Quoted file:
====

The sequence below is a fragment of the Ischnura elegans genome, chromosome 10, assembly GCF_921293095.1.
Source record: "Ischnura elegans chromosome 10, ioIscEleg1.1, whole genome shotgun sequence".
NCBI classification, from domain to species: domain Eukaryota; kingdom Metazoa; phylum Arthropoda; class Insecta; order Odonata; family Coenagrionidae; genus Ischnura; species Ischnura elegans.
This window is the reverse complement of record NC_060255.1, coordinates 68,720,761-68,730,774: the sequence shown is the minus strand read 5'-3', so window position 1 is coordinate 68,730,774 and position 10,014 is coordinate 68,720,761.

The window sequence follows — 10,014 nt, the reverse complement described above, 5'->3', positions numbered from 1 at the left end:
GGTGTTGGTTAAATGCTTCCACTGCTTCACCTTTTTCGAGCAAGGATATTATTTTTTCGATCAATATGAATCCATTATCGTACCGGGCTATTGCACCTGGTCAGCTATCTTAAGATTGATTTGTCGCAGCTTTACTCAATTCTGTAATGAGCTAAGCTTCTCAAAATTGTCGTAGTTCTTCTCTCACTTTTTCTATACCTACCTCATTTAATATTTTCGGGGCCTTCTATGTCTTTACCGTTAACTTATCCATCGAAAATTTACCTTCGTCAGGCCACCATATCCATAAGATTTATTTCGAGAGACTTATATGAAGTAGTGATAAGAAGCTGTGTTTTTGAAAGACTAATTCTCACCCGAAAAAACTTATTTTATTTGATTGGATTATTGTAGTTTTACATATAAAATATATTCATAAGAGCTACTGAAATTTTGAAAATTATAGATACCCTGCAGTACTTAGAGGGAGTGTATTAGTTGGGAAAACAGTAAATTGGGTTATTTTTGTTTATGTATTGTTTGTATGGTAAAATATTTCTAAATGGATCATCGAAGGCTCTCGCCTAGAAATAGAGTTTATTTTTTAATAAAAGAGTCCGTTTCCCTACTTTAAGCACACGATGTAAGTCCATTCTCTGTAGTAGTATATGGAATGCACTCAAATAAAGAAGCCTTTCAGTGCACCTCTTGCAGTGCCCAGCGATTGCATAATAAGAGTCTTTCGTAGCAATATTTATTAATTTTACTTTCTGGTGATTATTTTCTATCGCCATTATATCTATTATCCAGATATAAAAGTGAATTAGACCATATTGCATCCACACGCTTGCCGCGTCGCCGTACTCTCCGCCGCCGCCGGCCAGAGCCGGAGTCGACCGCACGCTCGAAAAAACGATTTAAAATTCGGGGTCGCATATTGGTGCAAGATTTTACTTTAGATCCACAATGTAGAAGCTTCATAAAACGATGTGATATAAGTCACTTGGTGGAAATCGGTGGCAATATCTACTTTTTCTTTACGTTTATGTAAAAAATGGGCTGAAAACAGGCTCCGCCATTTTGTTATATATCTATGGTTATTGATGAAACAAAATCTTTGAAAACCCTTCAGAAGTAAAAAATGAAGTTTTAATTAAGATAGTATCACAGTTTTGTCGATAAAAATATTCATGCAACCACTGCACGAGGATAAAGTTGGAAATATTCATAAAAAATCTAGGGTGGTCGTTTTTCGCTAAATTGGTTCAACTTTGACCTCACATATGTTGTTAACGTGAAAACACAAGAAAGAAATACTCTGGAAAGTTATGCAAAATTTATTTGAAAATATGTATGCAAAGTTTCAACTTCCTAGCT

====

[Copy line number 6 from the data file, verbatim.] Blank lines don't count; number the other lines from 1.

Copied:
GGTGTTGGTTAAATGCTTCCACTGCTTCACCTTTTTCGAGCAAGGATATTATTTTTTCGATCAATATGAATCCATTATCGTACCGGGCTATTGCACCTGGTCAGCTATCTTAAGATTGATTTGTCGCAGCTTTACTCAATTCTGTAATGAGCTAAGCTTCTCAAAATTGTCGTAGTTCTTCTCTCACTTTTTCTATACCTACCTCATTTAATATTTTCGGGGCCTTCTATGTCTTTACCGTTAACTTATCCATCGAAAATTTACCTTCGTCAGGCCACCATATCCATAAGATTTATTTCGAGAGACTTATATGAAGTAGTGATAAGAAGCTGTGTTTTTGAAAGACTAATTCTCACCCGAAAAAACTTATTTTATTTGATTGGATTATTGTAGTTTTACATATAAAATATATTCATAAGAGCTACTGAAATTTTGAAAATTATAGATACCCTGCAGTACTTAGAGGGAGTGTATTAGTTGGGAAAACAGTAAATTGGGTTATTTTTGTTTATGTATTGTTTGTATGGTAAAATATTTCTAAATGGATCATCGAAGGCTCTCGCCTAGAAATAGAGTTTATTTTTTAATAAAAGAGTCCGTTTCCCTACTTTAAGCACACGATGTAAGTCCATTCTCTGTAGTAGTATATGGAATGCACTCAAATAAAGAAGCCTTTCAGTGCACCTCTTGCAGTGCCCAGCGATTGCATAATAAGAGTCTTTCGTAGCAATATTTATTAATTTTACTTTCTGGTGATTATTTTCTATCGCCATTATATCTATTATCCAGATATAAAAGTGAATTAGACCATATTGCATCCACACGCTTGCCGCGTCGCCGTACTCTCCGCCGCCGCCGGCCAGAGCCGGAGTCGACCGCACGCTCGAAAAAACGATTTAAAATTCGGGGTCGCATATTGGTGCAAGATTTTACTTTAGATCCACAATGTAGAAGCTTCATAAAACGATGTGATATAAGTCACTTGGTGGAAATCGGTGGCAATATCTACTTTTTCTTTACGTTTATGTAAAAAATGGGCTGAAAACAGGCTCCGCCATTTTGTTATATATCTATGGTTATTGATGAAACAAAATCTTTGAAAACCCTTCAGAAGTAAAAAATGAAGTTTTAATTAAGATAGTATCACAGTTTTGTCGATAAAAATATTCATGCAACCACTGCACGAGGATAAAGTTGGAAATATTCATAAAAAATCTAGGGTGGTCGTTTTTCGCTAAATTGGTTCAACTTTGACCTCACATATGTTGTTAACGTGAAAACACAAGAAAGAAATACTCTGGAAAGTTATGCAAAATTTATTTGAAAATATGTATGCAAAGTTTCAACTTCCTAGCT